One bit of good news is that cases of EVALI are on the decline. The illness hasn’t disappeared entirely, but the CDC reports a consistent downswing since the outbreak peaked in September. By February, when the CDC ceased reporting updated numbers, the weekly tally of cases had dropped into single digits. And the increased attention EVALI has forced on vaping products could ultimately result in a safer market. We’re already starting to see glimmers of change.

And that brings me back to you, Britt. I wanted to talk with you more about what it could look like to regulate these chemicals in the future. Did you see the dialogue around regulation change after the EVALI outbreak?

Britt: It absolutely did. There were a lot of calls early on to legalize cannabis at the federal level, but it’s unclear whether that would actually solve the problem. In states where cannabis is legal we still have a huge black market.

So on the nicotine side, what ended up happening is the FDA banned flavors in only these e-cigarettes with the enclosed cartridges, like the Juuls. So that’s just a small segment of the industry; it didn’t really stop the youth from vaping. There have been flavor bans at the state level. And I think we’re gonna start seeing more and more state-level actions if the FDA continues to drag its feet.

Kerri: And you mentioned earlier that the FDA is now moving toward regulating this market a little bit more. What do you think the impact of that will be?

Britt: The FDA is now requiring manufacturers to submit applications to show that their products are appropriate for the protection of public health. Now, what that means is a little unclear. But they will have to show the likelihood that kids will take up these products vs. the likelihood that people will stop smoking because of them. It’s this balancing act that they have to do. The deadline for those applications was originally May 12, but the FDA requested an extension because of the pandemic, and the new deadline is in September. But it could be the first that we see companies actually trying to figure out how they’re going to show that their products are appropriate for public health.


As far as how that will impact the market? Especially for the small mom-and-pop-type businesses, the cost of meeting those regulations can really be a burden. The big companies have the money to do the testing, the little companies don’t. And I think we will see regulation at some point. I don’t think it’s gonna be an if but a when. And I think the big guys are gonna win out here because they have the money to do all the testing.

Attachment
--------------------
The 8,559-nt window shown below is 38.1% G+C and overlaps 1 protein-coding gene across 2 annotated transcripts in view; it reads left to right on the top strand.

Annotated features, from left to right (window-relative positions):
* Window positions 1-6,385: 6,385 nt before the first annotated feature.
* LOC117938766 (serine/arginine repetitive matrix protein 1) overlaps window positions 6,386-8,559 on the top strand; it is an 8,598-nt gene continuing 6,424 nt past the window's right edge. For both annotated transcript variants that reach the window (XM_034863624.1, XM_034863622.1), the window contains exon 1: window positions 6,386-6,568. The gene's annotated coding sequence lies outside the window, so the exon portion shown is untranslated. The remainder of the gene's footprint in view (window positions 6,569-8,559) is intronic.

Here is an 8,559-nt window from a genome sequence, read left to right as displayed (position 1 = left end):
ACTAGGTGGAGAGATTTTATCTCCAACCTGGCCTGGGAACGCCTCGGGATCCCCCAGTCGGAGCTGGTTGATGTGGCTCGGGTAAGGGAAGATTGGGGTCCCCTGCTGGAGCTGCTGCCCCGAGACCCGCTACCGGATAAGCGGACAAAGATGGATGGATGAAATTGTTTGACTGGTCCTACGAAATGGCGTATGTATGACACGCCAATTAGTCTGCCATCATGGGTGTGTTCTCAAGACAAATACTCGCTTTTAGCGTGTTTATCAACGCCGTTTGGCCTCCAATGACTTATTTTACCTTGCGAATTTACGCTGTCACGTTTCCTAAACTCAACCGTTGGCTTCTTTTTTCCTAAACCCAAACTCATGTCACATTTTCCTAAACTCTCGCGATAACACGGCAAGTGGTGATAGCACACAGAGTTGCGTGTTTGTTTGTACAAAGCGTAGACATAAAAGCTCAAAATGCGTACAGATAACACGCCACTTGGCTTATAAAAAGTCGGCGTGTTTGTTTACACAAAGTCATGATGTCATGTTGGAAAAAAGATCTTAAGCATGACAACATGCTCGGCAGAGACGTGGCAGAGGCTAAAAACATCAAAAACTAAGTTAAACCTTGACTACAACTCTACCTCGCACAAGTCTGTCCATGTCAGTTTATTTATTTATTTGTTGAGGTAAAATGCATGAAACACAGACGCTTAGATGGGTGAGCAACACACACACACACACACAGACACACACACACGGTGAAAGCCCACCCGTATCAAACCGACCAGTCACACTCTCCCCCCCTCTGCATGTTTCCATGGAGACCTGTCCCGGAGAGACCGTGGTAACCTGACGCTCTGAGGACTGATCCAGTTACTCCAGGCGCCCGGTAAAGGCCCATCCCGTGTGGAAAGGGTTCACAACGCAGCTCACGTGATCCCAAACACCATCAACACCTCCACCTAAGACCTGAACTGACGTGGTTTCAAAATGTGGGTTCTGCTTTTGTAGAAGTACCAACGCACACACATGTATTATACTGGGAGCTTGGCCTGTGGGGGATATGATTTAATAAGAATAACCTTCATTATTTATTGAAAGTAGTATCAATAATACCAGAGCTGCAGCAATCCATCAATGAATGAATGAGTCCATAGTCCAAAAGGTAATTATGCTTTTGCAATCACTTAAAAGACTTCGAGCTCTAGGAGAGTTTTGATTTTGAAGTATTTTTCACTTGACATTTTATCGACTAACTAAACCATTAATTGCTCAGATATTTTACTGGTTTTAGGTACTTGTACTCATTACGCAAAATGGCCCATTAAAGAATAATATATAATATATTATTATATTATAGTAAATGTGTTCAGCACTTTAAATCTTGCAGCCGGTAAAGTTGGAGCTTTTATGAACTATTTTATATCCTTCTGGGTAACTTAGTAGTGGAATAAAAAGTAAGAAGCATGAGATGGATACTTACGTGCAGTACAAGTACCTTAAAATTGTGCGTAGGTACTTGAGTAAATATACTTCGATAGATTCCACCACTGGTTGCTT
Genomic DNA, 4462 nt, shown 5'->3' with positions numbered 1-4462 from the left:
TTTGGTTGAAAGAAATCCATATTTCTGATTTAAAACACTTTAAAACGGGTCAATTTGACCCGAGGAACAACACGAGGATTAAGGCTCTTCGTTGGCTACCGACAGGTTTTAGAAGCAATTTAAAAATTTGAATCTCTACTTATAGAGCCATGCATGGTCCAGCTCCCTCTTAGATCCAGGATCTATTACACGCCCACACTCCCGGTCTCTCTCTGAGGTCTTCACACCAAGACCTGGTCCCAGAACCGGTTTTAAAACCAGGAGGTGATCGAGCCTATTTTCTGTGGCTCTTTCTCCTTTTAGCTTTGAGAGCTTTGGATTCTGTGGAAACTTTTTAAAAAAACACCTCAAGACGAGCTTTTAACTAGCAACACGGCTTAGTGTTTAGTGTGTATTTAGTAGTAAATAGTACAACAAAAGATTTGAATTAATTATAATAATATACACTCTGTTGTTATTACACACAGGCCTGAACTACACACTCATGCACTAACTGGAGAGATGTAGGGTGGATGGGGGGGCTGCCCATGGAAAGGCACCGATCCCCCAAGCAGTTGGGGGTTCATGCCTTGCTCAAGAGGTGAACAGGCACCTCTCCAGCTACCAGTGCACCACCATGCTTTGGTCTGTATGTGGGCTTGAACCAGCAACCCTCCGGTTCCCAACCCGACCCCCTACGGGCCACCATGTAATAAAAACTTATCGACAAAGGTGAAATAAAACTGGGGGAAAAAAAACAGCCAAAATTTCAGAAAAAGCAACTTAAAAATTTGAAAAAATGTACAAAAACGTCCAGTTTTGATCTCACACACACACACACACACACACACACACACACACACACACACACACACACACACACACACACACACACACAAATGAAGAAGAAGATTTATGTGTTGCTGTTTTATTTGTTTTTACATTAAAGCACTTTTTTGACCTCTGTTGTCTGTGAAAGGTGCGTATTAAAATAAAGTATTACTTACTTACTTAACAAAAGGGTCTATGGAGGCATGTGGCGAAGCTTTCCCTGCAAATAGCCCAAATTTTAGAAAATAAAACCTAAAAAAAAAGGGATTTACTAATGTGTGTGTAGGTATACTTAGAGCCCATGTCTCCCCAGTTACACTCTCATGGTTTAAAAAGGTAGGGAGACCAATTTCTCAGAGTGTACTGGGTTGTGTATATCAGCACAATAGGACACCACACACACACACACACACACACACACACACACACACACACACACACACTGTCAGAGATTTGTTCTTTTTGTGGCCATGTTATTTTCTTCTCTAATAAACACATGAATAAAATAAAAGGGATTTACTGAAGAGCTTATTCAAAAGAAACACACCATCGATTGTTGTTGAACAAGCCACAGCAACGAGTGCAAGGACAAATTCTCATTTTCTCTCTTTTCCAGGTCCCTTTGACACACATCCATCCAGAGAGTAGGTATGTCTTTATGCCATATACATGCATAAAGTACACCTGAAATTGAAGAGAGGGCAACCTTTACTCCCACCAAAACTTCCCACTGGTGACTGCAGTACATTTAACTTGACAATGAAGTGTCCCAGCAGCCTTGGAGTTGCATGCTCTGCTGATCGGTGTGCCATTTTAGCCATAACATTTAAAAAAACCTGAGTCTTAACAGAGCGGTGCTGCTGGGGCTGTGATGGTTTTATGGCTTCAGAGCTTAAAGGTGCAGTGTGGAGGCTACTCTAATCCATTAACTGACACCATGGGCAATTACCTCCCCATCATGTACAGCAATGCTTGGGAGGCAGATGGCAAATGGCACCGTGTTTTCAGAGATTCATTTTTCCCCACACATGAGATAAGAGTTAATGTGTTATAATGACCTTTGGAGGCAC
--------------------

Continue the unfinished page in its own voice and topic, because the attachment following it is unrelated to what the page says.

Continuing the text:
Kerri: Pro-vaping organizations like the American Vaping Association and Vapor Technology Association have focused on the protection of small businesses as one of the key reasons they’re pushing for so-called “smart” regulations, or “fair and sensible” regulations. Neither organization responded to my questions about what that means. Their supporters maintain that e-cigarettes and other nicotine-containing vapor products are designed to provide adult smokers an alternative to cancer-causing cigarettes, and they’ve criticized statements that seem to conflate nicotine products with the THC-containing products linked to the EVALI cases.

Britt: Right. I think the feelings toward regulation might be a little different for the cannabis industry. The role of illicit THC products in the EVALI outbreak really threatened to cast the entire industry in a bad light, and so having more transparent quality control could help ensure trust in the legal market. We’re gonna continue to see states take the lead. I don’t think federal legalization of cannabis is on the horizon in the next few years. So I think it’s up to the states to do what they can to create a safe product.

Kerri: Well, thank you for sharing your expertise with us in this episode, Britt. Keep an eye on C&EN as we continue to cover the EVALI investigation. And I’m happy to say that Britt will be returning to Stereo Chemistry next month for a look at the Toxic Substances Control Act, TSCA. Britt, can you tell us a little about that story?

Britt: Yeah. So TSCA is the law governing the management of chemicals in the US. And about 4 years ago that law was revised, and so we’re going to look at how the Environmental Protection Agency has been implementing those changes, which involves evaluating new chemicals before they hit the market and assessing the risks of certain chemicals that have been in use for decades. Is the EPA protecting public health, or is it giving the chemical industry a free pass? That’s what we’ll explore.

Kerri: Be sure to subscribe to Stereo Chemistry so you don’t miss it.

This episode of Stereo Chemistry was written and produced by me, Kerri Jansen. It was edited by Lauren Wolf, Jyllian Kemsley, and Bibiana Campos Seijo. Heather Holt was our copy editor. The music in this episode was “Bring to Light” by Max H., “Plain Loafer” by Kevin MacLeod, and “Intimate” by Slpstrm. Stereo Chemistry is the official podcast of Chemical & Engineering News, which is published by the American Chemical Society.

Thanks for listening.


This article has been sent to the following recipient:

Chemistry matters. Join us to get the news you need.